Chapel Off Chapel
25 November – 4 December 2016
Anti-drug propaganda film turned musical satire, Reefer Madness parodies the anti-marijuana attitudes of the 1930s. Wholesome couple Jimmy Harper and Mary Lane fall into the evil clutches of the devil’s lettuce in this cautionary tale, promising that “reefer will turn your children into hooligans and whores.” From selling babies to domestic abuse and hit-and-run murders, nothing is off-limits in this irreverent satire.
Charmingly kitsch, RL Productions steer the production far from realism with hand-drawn props, comically exaggerated simulated sex scenes and caricaturised depictions of violence. From a mannequin’s head thrown on stage following an emphatic decapitation to reams of red ribbons indicating blood streams, Stephen Wheat’s melodramatic directorial choices soften the gore and boundary-pushing humour.
Ben Adams is an unending fount of energy whose strong vocals and perfectly awkward performance as love-struck Jimmy Harper is a show highlight. Co-star Grace O’Donnell-Clancy as Mary Lane is an endearingly peppy, pint-sized powerhouse.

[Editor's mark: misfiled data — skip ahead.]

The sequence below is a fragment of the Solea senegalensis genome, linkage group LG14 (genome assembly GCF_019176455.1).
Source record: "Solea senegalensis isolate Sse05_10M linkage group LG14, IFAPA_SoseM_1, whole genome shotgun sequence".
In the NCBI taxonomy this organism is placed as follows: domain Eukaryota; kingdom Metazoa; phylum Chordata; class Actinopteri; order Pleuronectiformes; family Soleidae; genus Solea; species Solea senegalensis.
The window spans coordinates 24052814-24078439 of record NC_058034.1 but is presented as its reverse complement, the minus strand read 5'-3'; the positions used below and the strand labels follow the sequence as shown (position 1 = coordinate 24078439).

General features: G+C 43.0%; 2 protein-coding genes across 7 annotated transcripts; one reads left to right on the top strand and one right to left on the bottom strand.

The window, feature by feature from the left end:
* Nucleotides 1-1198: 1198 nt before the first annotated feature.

Ed Deganos’ campy Jesus is another incontestable highlight. Wheeled around on a wooden cross amidst choruses of ‘listen to Jesus, Jimmy,’ Deganos’ performance under Wheat’s direction captures the comical irreverence of this cult classic.
Rosa McCarty’s comic timing as reefer den hostess Mae alongside ruthless proprietor Jack Stone (Jared Bryan) draws consistent laughs. McCarty also impresses with strong vocals.
Some brief microphone issues, a near costume mishap in the five and dime Latin-esque dance interlude, and some poorly hidden wig lines are the only apparent flaws. Fortunately these flaws enhance the B-grade Rocky Horror Picture Show-esque cult classic spirit that Wheat manages to capture in RL Productions’ Melbourne premiere of Reefer Madness.